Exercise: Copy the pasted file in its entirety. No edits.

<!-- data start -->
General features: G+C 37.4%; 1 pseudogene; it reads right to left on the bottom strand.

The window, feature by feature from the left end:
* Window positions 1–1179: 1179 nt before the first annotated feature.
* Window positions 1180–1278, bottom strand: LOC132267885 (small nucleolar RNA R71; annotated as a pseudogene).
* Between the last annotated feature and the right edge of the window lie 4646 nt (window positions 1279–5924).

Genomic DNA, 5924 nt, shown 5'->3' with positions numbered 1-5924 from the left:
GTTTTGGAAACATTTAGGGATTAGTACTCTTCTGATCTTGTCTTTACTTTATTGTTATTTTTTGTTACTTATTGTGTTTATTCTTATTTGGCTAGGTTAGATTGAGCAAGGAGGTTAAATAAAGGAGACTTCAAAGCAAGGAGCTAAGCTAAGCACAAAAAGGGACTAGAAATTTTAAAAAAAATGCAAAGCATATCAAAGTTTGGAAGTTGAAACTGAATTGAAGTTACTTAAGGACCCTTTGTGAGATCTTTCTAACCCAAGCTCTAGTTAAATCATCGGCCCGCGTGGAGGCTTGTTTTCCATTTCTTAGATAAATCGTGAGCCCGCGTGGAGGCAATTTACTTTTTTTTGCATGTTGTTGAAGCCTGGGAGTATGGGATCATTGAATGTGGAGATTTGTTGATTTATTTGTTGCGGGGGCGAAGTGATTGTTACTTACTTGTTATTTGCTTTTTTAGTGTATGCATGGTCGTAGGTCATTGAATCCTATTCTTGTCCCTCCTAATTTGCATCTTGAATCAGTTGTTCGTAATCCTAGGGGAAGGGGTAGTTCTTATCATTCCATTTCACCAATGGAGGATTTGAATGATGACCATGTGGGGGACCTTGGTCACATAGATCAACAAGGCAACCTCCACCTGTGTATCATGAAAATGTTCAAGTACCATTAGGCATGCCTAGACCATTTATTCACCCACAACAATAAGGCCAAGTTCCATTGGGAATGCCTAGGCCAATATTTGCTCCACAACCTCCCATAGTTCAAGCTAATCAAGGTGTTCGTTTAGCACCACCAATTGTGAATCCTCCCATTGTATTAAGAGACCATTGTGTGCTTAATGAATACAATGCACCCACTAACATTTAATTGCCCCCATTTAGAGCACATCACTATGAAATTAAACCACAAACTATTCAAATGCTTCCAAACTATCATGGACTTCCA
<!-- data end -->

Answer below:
General features: G+C 37.4%; 1 pseudogene; it reads right to left on the bottom strand.

The window, feature by feature from the left end:
* Window positions 1–1179: 1179 nt before the first annotated feature.
* Window positions 1180–1278, bottom strand: LOC132267885 (small nucleolar RNA R71; annotated as a pseudogene).
* Between the last annotated feature and the right edge of the window lie 4646 nt (window positions 1279–5924).

Genomic DNA, 5924 nt, shown 5'->3' with positions numbered 1-5924 from the left:
GTTTTGGAAACATTTAGGGATTAGTACTCTTCTGATCTTGTCTTTACTTTATTGTTATTTTTTGTTACTTATTGTGTTTATTCTTATTTGGCTAGGTTAGATTGAGCAAGGAGGTTAAATAAAGGAGACTTCAAAGCAAGGAGCTAAGCTAAGCACAAAAAGGGACTAGAAATTTTAAAAAAAATGCAAAGCATATCAAAGTTTGGAAGTTGAAACTGAATTGAAGTTACTTAAGGACCCTTTGTGAGATCTTTCTAACCCAAGCTCTAGTTAAATCATCGGCCCGCGTGGAGGCTTGTTTTCCATTTCTTAGATAAATCGTGAGCCCGCGTGGAGGCAATTTACTTTTTTTTGCATGTTGTTGAAGCCTGGGAGTATGGGATCATTGAATGTGGAGATTTGTTGATTTATTTGTTGCGGGGGCGAAGTGATTGTTACTTACTTGTTATTTGCTTTTTTAGTGTATGCATGGTCGTAGGTCATTGAATCCTATTCTTGTCCCTCCTAATTTGCATCTTGAATCAGTTGTTCGTAATCCTAGGGGAAGGGGTAGTTCTTATCATTCCATTTCACCAATGGAGGATTTGAATGATGACCATGTGGGGGACCTTGGTCACATAGATCAACAAGGCAACCTCCACCTGTGTATCATGAAAATGTTCAAGTACCATTAGGCATGCCTAGACCATTTATTCACCCACAACAATAAGGCCAAGTTCCATTGGGAATGCCTAGGCCAATATTTGCTCCACAACCTCCCATAGTTCAAGCTAATCAAGGTGTTCGTTTAGCACCACCAATTGTGAATCCTCCCATTGTATTAAGAGACCATTGTGTGCTTAATGAATACAATGCACCCACTAACATTTAATTGCCCCCATTTAGAGCACATCACTATGAAATTAAACCACAAACTATTCAAATGCTTCCAAACTATCATGGACTTCCA